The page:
Campus personalities present and past Rebecca C. Brown and Tommaso Sciortino tackle the issues. This week on a very special CalJunket: Rebecca learns not to chew with her mouth open and Tommaso finds out his best friend is addicted to no-doze.
Wednesday, May 21, 2003
Yestderday afternoon I had too much free time on my hands (yes, my Spring semester officially ended Monday at 3:10pm), so I watched some MSNBC. First, Pat Buchanan & Bill Press were hosting a discussion about over the counter "morning after" pills, then Chris Matthews made a stop on his Hardball college tour to talk about whether American society is in moral decline.
On the first program, the conservative panelists argued that the availability of morning after pills is (a) promoting teen promiscuity, and (b) bona fide murder. The conservatives gabbing with Chris saw repeated clips of Brittney Sears as an indication that this nation is indeed riding a bicycle with no brakes downhill into a busy intersection between disaster and damnation. It seems that the prevailing conservative voice believes that sex is curropting our modern society, and harkens back to the days of Leave it to Beaver and Donna Reed when television was wholesome. Our culture, they say, is constantly declining in a sea of commercialized sex, and would like us to revert to the culture of 40, 50 years ago.
Here are a few statistics:
-In 1950, there were 40.7 live births per 1000 women between the ages of 15 and 17. In 2000, that number was 27.4.
-Between 1992 and 1996, the number of abortions per 1000 women decreased 12%.
-From 1985 to 2001, cigarette smoking dropped from 38.7% to 24.9%.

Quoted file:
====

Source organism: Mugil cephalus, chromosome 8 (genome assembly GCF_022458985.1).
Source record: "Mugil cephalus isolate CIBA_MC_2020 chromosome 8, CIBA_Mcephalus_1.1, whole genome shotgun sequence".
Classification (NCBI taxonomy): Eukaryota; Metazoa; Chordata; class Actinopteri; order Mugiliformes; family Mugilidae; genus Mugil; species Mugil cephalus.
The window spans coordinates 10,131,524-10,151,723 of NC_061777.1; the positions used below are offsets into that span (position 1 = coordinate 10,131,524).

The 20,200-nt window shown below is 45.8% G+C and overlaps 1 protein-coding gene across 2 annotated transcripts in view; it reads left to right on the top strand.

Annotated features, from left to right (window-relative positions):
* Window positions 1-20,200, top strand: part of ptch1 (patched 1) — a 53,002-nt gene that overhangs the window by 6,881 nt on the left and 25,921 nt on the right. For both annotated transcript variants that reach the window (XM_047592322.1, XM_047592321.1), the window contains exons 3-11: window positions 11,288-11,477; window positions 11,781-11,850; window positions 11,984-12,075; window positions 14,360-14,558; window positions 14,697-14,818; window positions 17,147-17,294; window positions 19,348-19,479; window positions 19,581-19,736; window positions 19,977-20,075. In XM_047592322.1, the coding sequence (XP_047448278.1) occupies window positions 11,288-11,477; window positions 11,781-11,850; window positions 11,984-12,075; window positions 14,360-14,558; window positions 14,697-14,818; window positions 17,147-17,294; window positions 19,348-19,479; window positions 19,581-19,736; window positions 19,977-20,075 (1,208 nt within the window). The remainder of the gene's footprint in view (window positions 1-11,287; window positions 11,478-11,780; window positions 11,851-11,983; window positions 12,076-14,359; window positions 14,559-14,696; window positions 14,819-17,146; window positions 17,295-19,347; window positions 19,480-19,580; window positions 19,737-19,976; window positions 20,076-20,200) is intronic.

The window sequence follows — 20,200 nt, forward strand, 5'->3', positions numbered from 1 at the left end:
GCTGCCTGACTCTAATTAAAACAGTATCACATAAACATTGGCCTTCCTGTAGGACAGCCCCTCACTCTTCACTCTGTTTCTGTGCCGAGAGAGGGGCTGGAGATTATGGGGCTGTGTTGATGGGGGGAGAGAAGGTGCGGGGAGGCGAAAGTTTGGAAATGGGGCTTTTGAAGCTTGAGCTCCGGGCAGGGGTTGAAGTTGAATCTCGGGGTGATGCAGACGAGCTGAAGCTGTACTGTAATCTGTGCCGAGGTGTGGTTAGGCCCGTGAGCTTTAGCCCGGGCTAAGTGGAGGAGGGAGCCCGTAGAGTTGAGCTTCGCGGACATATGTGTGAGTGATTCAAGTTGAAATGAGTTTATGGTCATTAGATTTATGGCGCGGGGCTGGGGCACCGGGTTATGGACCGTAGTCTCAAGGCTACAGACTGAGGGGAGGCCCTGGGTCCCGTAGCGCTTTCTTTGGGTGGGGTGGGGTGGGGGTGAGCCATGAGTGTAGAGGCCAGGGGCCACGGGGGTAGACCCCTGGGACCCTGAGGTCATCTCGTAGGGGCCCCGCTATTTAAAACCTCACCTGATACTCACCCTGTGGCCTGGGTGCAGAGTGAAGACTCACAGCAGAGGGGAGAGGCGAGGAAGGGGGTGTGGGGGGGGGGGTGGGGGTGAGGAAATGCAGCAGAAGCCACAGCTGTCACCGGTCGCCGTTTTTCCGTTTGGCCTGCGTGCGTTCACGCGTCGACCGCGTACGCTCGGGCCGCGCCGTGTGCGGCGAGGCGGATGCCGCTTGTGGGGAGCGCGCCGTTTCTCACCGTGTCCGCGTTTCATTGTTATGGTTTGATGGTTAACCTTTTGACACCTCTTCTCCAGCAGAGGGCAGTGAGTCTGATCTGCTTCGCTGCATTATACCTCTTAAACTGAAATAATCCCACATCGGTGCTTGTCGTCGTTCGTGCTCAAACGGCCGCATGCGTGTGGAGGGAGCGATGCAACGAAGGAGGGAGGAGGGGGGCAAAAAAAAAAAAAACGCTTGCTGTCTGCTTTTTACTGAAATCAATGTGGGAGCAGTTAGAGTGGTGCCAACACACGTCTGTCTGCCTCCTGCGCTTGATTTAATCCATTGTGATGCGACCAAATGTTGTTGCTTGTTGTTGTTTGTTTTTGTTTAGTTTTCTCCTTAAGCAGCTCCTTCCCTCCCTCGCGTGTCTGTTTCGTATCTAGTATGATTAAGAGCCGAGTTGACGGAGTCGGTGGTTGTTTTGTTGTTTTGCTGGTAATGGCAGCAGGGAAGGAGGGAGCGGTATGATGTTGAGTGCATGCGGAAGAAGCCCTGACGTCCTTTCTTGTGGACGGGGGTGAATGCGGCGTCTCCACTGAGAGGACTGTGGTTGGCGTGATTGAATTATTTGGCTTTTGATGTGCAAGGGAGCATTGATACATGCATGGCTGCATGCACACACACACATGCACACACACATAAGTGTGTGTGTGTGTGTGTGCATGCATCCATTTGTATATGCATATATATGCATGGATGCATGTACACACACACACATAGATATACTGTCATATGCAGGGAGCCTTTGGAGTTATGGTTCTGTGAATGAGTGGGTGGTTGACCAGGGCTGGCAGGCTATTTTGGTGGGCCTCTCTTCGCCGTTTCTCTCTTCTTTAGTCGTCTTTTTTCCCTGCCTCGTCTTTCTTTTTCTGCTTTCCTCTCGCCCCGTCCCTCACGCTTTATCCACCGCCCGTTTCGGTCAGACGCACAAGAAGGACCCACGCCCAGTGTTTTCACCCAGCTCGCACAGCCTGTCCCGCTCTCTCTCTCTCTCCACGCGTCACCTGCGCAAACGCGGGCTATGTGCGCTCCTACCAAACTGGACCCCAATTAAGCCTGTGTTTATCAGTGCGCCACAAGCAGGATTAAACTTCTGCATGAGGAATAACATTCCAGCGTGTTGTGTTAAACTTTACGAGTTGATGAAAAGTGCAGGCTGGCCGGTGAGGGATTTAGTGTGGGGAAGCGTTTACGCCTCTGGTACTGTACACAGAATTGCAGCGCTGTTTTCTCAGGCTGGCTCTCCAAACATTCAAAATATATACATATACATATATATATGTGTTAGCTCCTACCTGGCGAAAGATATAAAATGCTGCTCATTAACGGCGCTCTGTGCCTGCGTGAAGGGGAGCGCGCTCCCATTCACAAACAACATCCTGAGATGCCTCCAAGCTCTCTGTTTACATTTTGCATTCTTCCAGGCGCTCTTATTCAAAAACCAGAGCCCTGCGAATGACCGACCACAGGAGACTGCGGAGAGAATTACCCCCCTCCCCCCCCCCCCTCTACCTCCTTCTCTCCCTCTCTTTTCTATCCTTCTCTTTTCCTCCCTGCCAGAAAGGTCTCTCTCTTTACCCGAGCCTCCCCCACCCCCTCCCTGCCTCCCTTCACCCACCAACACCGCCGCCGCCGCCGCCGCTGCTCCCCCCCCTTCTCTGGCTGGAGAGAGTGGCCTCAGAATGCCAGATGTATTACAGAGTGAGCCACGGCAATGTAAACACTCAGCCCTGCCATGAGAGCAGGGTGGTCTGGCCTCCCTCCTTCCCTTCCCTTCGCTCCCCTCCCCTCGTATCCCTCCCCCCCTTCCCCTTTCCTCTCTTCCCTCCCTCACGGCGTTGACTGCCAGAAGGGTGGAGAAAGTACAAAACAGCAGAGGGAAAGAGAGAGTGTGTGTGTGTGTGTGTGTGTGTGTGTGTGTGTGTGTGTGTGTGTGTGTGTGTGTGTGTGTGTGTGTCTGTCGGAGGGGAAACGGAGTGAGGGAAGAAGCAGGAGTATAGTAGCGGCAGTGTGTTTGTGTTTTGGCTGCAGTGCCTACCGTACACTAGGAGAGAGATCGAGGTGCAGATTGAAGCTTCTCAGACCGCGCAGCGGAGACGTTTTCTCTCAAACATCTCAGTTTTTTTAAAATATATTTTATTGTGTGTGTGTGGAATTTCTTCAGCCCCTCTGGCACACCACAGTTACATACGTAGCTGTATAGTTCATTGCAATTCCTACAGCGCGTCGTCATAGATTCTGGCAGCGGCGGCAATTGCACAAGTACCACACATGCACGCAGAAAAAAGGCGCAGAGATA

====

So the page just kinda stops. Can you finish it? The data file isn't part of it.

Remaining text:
-Alcohol drinking has been steadily decreasing amond high school students since the class of '75. Their percentage of use was 73.6, while in 2001 that number was 61.0.
What I'm trying to indicate is that our society isn't any "worse" than that of one, two, five decades ago. Even when you take into account the Baby Boom of the 1950s, teen birth rates have been decreasing for decades.
My other beef with the "standard" conservative view is that for them sex is the most popular yardstick by which to measure the decline of moral society. It seems that preventing the implantation of a non-breathing, non-thinking zygote is morally aprehensable, yet dropping bombs is standard business. Why not gauge how well our society is dong by how many of us are killing each other? The nations we think of as the most violent - the ones with whom we're often at war - are the ones that demand the most sexual consevatism from their women. I'm by no means celebrating teen sex, but I'd sooner see (well, not really SEE, unless they invited me to) two consenting teenagers have intercourse than see another Iraqi civillian (or soldier, for that matter) with an arm missing.
On the matter of emergency contraception, I am mystified as to why even a pro-life advocate would oppose these. First, they are not the same as the "abortion pill" RU-486. The latter actually terminates an existing pregnancy, while OTC emergency contraceptives like Preven (aptly named) "can stop or delay ovulation (the release of an egg), can stop sperm from fertilizing an egg if it was already released, and can stop a fertilized egg from attaching to the wall of the uterus." In other words, no "human" is being destroyed, unless your definition of human is not contingent upon having more than a handful of cells. The argument that a human is created the moment sperm meets egg is the same argument that is preventing stem-cell research from receiving federal funding. (C'mon, even Ronnie wants that one to happen.) In both cases, no fetuses are being harmed because there's no fetus to begin with. No brain, no lungs, no blood, no nervous system. What emergency contraception does is prevent unwanted pregnancy without damaging any humans. That's right, one less person to go on government assistance, if that's how you count people.